M27
MPC OSERVATORY 643
Astronomical Research
Dedicated to expanding human knowledge
Saturn
DEEP IMPACT/TEMPEL 1 RESULTS
Stack
This image is a combination, or stack, of many images in order to show Tempel 1 brightening.  The telescope was tracking the stars, and the comet moved diagonally toward the upper right corner.  The images in this composite cover from 18 minute before, until 30 minutes after, the impact. The coma brightening is visible.
We monitored the July 3, 2005 event from Joshua Tree National Park in Southern California from 9:58 PM - 11:55 PM PDT.  Excellent seeing conditions compensated for the low viewing altitude, and we were able to collect data that recorded the brightening from the collision of NASA's Deep Impact probe with comet Tempel 1 as it happened.

Our "amateur" CCD images provide continuous coverage for the 2-hour period centered on the Tempel 1 - Deep Impact event, and distinctly show a brightening of the coma around the nucleus which began immediately after impact and continued to increase for about 45 minutes before levelling off.  We measure a change of 1.85 mV in the m1 magnitude of the comet, approximately a 4.7-fold increase in brightness, of the nucleus and coma!
Captions for images below include image number, time (PDT), minutes from impact, and m1 (coma magnitude) in V.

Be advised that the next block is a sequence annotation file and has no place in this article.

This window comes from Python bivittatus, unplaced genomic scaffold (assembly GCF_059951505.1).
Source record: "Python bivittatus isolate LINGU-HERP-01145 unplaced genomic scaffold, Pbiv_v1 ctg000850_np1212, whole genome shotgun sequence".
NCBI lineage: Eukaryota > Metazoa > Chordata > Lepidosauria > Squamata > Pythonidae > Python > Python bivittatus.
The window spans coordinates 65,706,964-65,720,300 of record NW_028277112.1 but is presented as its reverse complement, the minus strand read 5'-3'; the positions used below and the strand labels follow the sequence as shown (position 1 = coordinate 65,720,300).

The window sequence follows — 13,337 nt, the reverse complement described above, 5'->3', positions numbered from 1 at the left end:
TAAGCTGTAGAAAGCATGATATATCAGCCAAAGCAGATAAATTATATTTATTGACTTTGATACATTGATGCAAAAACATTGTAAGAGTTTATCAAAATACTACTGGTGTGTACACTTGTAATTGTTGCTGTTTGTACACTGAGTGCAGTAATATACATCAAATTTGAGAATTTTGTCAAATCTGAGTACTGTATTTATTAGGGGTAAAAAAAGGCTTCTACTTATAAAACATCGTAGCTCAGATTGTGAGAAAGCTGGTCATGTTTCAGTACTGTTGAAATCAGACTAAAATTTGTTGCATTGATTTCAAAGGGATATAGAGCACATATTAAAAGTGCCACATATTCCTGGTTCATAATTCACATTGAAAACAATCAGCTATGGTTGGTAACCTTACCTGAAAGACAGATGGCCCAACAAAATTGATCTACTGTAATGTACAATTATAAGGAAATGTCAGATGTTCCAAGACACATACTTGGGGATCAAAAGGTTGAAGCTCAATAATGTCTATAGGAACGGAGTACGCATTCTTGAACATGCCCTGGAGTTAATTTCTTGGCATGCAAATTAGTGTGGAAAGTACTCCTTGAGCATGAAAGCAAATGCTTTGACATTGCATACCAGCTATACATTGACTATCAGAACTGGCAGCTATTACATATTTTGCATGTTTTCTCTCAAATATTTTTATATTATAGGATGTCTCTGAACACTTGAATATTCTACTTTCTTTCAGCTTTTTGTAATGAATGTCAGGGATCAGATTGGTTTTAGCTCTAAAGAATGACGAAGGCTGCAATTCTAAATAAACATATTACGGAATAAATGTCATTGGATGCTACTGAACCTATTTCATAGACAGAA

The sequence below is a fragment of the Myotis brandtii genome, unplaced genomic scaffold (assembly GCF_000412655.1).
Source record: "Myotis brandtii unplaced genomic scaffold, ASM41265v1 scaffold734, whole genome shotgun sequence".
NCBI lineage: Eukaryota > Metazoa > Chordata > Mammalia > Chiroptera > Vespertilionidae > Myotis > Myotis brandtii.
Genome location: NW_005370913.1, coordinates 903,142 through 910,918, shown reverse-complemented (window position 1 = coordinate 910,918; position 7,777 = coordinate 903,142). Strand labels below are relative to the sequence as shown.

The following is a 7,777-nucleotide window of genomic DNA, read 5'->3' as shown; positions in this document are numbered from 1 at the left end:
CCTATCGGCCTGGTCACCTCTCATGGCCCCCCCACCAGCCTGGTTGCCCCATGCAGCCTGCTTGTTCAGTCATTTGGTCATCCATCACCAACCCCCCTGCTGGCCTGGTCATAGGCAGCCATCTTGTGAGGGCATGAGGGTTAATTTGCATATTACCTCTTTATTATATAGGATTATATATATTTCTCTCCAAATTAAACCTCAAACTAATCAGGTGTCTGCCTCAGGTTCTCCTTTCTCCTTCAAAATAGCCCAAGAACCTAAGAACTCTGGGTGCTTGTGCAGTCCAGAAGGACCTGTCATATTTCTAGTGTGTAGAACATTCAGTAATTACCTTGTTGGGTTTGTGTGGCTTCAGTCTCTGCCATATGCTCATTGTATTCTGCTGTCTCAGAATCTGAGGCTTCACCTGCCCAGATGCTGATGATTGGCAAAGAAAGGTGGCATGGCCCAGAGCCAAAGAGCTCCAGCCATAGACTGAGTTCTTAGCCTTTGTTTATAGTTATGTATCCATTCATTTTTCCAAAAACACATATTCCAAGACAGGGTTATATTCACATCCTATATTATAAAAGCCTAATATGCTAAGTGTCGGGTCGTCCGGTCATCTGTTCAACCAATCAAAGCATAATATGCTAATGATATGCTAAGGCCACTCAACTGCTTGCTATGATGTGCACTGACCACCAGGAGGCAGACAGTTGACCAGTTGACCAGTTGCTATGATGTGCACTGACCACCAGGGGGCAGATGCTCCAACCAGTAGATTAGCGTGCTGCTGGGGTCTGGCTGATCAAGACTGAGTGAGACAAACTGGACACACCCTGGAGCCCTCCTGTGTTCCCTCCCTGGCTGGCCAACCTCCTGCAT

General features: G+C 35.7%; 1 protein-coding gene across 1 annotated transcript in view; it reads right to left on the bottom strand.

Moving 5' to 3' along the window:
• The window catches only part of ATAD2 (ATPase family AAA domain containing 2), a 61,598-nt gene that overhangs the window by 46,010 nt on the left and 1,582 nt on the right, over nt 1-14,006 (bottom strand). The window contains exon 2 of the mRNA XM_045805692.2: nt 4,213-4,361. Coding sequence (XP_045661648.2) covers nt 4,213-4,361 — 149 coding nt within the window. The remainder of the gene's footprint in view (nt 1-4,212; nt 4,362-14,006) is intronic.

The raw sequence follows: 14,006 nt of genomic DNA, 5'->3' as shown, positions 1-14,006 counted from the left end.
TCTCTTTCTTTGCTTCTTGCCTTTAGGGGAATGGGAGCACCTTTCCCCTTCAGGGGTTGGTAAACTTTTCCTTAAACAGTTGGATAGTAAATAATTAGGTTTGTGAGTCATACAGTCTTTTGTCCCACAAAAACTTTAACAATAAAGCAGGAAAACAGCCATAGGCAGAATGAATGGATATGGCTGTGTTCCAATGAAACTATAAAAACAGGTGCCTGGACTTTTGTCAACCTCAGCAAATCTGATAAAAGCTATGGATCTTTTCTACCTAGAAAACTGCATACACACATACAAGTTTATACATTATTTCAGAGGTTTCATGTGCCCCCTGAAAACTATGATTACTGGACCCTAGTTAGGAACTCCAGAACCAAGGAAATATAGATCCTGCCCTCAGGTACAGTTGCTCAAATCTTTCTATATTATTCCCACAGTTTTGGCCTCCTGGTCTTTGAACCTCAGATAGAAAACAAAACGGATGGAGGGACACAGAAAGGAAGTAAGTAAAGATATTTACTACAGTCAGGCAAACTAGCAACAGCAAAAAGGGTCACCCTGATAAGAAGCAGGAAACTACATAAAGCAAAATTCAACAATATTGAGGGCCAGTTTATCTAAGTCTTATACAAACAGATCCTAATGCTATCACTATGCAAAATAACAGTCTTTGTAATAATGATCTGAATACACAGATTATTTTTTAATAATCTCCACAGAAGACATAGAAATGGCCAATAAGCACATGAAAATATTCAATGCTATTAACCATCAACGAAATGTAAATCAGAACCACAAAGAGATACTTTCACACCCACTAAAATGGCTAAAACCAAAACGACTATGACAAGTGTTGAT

T1004
#1004 - 10:49:48 PM (T - 2) 15.23V
T1008
#1008 - 10:52:26 PM (T - 0) 14.90V
T1013
#1013 - 10:56;06 PM (T + 4) 14.35V
T1031
#1023 - 11:02:43 PM (T + 11) 15.23V
T1043
#1031 - 11:08:05 PM (T + 16) 13.79V
T1052
#1043 - 11:16:00 PM (T + 24) 13.36V
Follow these images from left to right, top to bottom.  These false-color images emphasize the brightening of the coma due to the impact of NASA's Deep Impact probe. 
Graph
We collected images every 40 seconds during the 2-hour period centered on the event.  Based on 7 images immediately prior to impact the coma m1 measured 15.17V.  The coma began to brighten immediately upon impact, climbing to ~13.8V within just 15 minutes.  The brightening began to taper, reaching ~13.4V about 31 minutes after impact.  An analysis of 7 images taken 1 hour after the impact show it had stabilized at m1 = 13.32V.